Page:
Ohio Health Director Dr. Amy Acton made a shocking prediction at Thursday's COVID-19 press conference: During "peak surge," she said, Ohio could see as many as 6,000-8,000 new cases of the coronavirus every day.
Given the state's limited testing capacity, in which tests are reserved for the highest risk patients, Acton said there'd be no way to document those numbers conclusively. But Ohio would certainly see the impact at hospitals and intensive care units across the state.
For now, the virus's slope continues its steady rise—867 total cases, 223 total hospitalizations and 15 total deaths as of Thursday afternoon—but Acton presented slides of new models created by researchers at the Cleveland Clinic and Ohio State University which showed that, if not for the state's early aggressive actions to mitigate the spread of COVID-19, Ohio could be at peak levels of infection today.
By physically distancing as much as possible, Acton said, Ohioans had likely reduced the impact on hospitals in the state by 50-75 percent.
"But we need to do more," she said. "We are buying time. The further we spread out the infection, the more time hospitals have to equip themselves."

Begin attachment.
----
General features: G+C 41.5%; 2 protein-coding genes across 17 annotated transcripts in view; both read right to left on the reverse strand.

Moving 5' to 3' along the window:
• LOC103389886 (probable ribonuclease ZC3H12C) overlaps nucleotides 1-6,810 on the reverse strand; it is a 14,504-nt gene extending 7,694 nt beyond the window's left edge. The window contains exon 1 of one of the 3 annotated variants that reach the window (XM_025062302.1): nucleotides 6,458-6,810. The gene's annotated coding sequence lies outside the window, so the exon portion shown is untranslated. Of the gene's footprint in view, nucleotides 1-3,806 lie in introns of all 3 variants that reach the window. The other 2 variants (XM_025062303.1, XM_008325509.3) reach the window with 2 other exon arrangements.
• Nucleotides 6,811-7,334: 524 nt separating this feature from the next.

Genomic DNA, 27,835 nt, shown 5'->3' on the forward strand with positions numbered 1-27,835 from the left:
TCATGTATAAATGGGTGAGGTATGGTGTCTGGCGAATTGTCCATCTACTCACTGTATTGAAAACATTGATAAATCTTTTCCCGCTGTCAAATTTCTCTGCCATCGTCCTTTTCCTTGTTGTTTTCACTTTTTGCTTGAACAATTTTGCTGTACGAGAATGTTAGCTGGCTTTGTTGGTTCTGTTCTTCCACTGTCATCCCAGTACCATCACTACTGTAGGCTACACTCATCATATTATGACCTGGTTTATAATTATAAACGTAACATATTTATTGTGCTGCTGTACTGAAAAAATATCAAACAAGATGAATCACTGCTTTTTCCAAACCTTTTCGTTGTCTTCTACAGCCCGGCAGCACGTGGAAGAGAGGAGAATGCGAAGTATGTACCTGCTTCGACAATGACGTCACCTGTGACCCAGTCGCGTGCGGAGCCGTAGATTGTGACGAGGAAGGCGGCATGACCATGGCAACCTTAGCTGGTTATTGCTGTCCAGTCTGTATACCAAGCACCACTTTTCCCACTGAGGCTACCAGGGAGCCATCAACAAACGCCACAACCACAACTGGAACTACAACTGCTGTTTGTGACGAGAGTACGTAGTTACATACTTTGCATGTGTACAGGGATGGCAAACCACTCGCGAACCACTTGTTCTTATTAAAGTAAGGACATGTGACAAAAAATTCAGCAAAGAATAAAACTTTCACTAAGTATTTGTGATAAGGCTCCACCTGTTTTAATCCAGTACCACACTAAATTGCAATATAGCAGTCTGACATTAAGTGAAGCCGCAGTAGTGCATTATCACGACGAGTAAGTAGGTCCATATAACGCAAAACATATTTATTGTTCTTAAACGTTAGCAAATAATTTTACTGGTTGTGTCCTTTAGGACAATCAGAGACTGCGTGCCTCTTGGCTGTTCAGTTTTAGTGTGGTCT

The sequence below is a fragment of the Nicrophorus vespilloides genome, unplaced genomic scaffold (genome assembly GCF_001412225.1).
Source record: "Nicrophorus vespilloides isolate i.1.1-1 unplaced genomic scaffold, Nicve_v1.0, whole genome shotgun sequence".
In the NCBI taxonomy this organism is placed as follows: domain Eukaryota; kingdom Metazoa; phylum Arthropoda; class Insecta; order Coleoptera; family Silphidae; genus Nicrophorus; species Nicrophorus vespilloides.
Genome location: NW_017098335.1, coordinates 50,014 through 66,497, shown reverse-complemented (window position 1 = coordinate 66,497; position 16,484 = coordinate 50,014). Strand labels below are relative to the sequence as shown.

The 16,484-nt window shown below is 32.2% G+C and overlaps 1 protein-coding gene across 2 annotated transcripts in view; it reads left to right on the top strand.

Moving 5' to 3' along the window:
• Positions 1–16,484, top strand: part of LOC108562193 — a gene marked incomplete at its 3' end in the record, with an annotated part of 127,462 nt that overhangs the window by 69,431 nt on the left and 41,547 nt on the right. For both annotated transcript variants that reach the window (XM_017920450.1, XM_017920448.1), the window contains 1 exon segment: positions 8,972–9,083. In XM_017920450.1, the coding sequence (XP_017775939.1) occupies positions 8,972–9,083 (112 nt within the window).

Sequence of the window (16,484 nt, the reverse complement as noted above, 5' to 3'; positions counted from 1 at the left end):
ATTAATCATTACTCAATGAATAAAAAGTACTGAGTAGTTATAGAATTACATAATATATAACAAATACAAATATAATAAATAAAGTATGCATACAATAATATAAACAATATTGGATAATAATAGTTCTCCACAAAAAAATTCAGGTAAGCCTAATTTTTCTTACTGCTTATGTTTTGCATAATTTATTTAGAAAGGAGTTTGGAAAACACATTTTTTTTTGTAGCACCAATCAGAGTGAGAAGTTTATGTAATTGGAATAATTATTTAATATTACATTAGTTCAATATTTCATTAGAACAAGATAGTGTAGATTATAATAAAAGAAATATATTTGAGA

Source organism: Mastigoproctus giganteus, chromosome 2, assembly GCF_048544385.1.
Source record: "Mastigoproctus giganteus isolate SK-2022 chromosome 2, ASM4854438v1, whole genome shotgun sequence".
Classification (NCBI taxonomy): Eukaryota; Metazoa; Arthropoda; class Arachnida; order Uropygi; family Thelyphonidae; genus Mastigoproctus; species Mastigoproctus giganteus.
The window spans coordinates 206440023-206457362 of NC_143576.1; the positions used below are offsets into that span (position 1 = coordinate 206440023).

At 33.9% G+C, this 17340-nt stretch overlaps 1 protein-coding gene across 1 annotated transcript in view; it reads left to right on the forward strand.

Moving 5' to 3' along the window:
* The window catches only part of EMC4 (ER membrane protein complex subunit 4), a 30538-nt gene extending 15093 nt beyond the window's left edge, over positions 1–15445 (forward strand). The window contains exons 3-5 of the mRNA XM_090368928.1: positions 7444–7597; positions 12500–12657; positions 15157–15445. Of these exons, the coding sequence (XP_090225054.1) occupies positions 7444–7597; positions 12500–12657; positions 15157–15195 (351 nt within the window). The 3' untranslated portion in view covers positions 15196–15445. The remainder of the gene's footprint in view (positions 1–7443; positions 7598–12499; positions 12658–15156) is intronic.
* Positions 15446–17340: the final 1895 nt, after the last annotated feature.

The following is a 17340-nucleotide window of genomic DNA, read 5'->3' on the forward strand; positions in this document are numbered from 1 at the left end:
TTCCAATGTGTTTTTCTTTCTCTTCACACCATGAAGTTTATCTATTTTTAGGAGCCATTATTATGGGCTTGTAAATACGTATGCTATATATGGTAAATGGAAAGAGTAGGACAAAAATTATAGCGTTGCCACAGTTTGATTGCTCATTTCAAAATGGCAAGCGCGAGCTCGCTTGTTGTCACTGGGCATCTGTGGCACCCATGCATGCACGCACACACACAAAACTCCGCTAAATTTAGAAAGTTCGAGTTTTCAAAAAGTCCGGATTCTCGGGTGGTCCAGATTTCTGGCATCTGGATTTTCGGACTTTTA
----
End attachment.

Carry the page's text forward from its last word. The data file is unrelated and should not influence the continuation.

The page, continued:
Gov. DeWine said that Ohio must pursue a "big expansion" of hospital beds, suggesting that "nearly double" the current capacity would be prudent. Acton said additional capacity will become increasingly vital as the virus spreads and symptoms become more severe. Patients with COVID-19 can sometimes require stays as long as 20 days.
She likened the hospital capacity dynamic to a restaurant planning ahead for a busy night, and managers and servers trying to "flip tables" in an hour or an hour-and-a-half to accommodate as many customers as possible.
"What we're dealing with is kind of like a long, four-course meal," she said.
Acton also unveiled a statewide dashboard for COVID-19 data. In addition to the daily updates that the state has provided on its website, the dashboard makes available county-level and demographic data. It was assembled by Acton's team of analysts in the state health department, whom she affectionately calls "The Force."